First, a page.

Welcome to the Chubby Chatterbox Newsletter, where I’ll be posting favorites from the Chubby Chatterbox archives. In addition, my complete thriller Return of the Mary Celeste will soon be serialized here for those who have asked for something beyond a regular post.

My novel is based on a true event, arguably the greatest maritime mystery of all time. In 1872 the crew and passengers of Boston brigantine Mary Celeste abandoned their seaworthy ship and its valuable cargo, vanishing in the middle of the Atlantic. Speculation over their fate has never abated. History records that after the Mary Celeste tragedy no one from that fateful voyage was ever seen again. History is about to be rewritten…

Return of the Mary Celeste


Tragedy struck the brigantine Mary Celeste on the morning of November 25, 1872. The hourly log was later recovered from the deserted vessel; At 8 a.m. the last notation was made. By 9 a.m. no one remained aboard to chalk the next entry.

Something had terrified Captain Benjamin Briggs and his crew, prompting the seasoned skipper to make a decision certain to affect not only himself, his ship and crew, but his family as well—his wife and two year old daughter were aboard Mary Celeste. Much ink has been spilled in fanciful and scientific attempts to explain the calamity that engulfed this perfectly seaworthy ship, yet all that is known for certain is this: in a matter of minutes Captain Briggs became convinced that the only way to save their lives was by ordering everyone into a hastily launched lifeboat. By giving the order to abandon ship, he also launched the greatest of all maritime mysteries.

On December 5, 1872, a month after leaving New York Harbor, Mary Celeste was found drifting on a calm and empty sea. The ship was in fine condition, perfectly intact with valuable cargo safely stored in her hold, but the crew and passengers had vanished. None were ever seen again.

Until now….

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My Favorite Wiener

April 27, 2015


My best friend Ricky Delgado was our lookout halfway down the street.


“Do you see anything?” I bellowed, using my cupped hand to amplify my voice.


Ricky shook his head.           


In 1962 when I was ten, a shopping center had opened a few blocks away and a local newspaper had announced that today the Wienermobile would arrive for the grand opening. The Wienermobile was a car shaped like a hotdog in a bun, designed to promote Oscar Mayer products. I’d seen the Wienermobile on TV, but this was my chance to see the legendary vehicle with my own eyes, up close. The newspaper had said the Wienermobile would leave our shopping center and travel to nearby Sunnyvale for another grand opening. The fastest way to Sunnyvale was an expressway near the end of our street. The Wienermobile would drive right past us. With encouragement it might be persuaded to pause in our driveway. Ricky had been adamant about not biking to the shopping center to ogle it, claiming it would be much more cool to see it stop in front of our house.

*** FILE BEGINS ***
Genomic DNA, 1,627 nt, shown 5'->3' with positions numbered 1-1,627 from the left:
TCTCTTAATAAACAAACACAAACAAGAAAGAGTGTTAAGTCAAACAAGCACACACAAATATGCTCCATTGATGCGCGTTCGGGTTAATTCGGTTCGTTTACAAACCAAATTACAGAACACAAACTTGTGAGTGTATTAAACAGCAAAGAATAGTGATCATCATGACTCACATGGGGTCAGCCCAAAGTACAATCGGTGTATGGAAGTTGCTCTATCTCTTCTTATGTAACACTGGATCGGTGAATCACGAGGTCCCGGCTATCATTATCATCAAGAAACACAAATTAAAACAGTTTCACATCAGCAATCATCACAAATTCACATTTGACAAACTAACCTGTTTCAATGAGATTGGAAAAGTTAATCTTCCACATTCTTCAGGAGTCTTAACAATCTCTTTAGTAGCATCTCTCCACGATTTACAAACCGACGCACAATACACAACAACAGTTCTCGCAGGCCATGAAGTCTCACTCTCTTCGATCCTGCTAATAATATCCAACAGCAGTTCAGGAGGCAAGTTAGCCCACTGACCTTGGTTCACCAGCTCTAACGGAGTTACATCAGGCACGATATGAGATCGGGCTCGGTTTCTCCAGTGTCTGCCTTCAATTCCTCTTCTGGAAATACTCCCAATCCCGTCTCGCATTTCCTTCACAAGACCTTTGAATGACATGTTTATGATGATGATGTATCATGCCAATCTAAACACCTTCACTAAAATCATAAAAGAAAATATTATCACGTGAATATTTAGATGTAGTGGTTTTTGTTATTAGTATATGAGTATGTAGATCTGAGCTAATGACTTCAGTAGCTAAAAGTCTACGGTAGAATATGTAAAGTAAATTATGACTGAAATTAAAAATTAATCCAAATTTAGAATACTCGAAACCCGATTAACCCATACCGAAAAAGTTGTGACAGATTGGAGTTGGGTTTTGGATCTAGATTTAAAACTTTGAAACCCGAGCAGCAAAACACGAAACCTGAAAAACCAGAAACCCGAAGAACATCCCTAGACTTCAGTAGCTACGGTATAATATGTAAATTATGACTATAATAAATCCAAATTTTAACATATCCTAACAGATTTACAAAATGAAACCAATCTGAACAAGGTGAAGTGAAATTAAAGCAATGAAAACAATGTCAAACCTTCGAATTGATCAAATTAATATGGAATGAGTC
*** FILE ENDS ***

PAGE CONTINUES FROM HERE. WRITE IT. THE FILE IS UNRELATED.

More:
When it came to the driver of the Wienermobile, rumors were numerous as picnic ants. Some said Oscar Mayer himself was behind the wheel, but my older brother David squashed that notion by informing us that the Oscar Mayer Company was over a hundred years old, and by now the real Oscar Mayer was taking a dirt nap. Jonathan Khorman, the only kid present who’d never eaten an Oscar Mayer wiener (his parents only allowed Hebrew National hot dogs) said he and his dad saw the driver at a car show, and the driver was old, wrinkled and short as a munchkin. Ricky didn’t believe the driver would be a munchkin, or dwarf, claiming tiny legs wouldn’t reach the gas pedal or brakes. I kept an open mind; if a car could be made to look like a stegosaurus-sized hot dog, then it could also be designed for an operator with short legs.



Oscar Mayer Wienermobile


Most of the kids on our street had assembled when Ricky started waving his arms and running in our direction. Missing was my older brother David, who had no intention of waiting around for a glimpse of a car he claimed looked like a giant prick.


“Here it comes!” Ricky shrieked, red-faced when he reached us.


Large sycamores blocked my view of the street, but finally the bright yellow and orange Oscar Mayer Wienermobile came into view. Momentarily, I thought it the most beautiful thing I’d ever seen. I couldn’t wait for it to stop so the driver could hand out coveted Oscar Mayer whistles.



Oscar Mayer Whistle


But the Wienermobile didn’t slow down. If anything it sped up, passing in a blur. No free whistles. No photographs taken with a munchkin driver. I felt like Charlie Brown waiting all night for the great Pumpkin.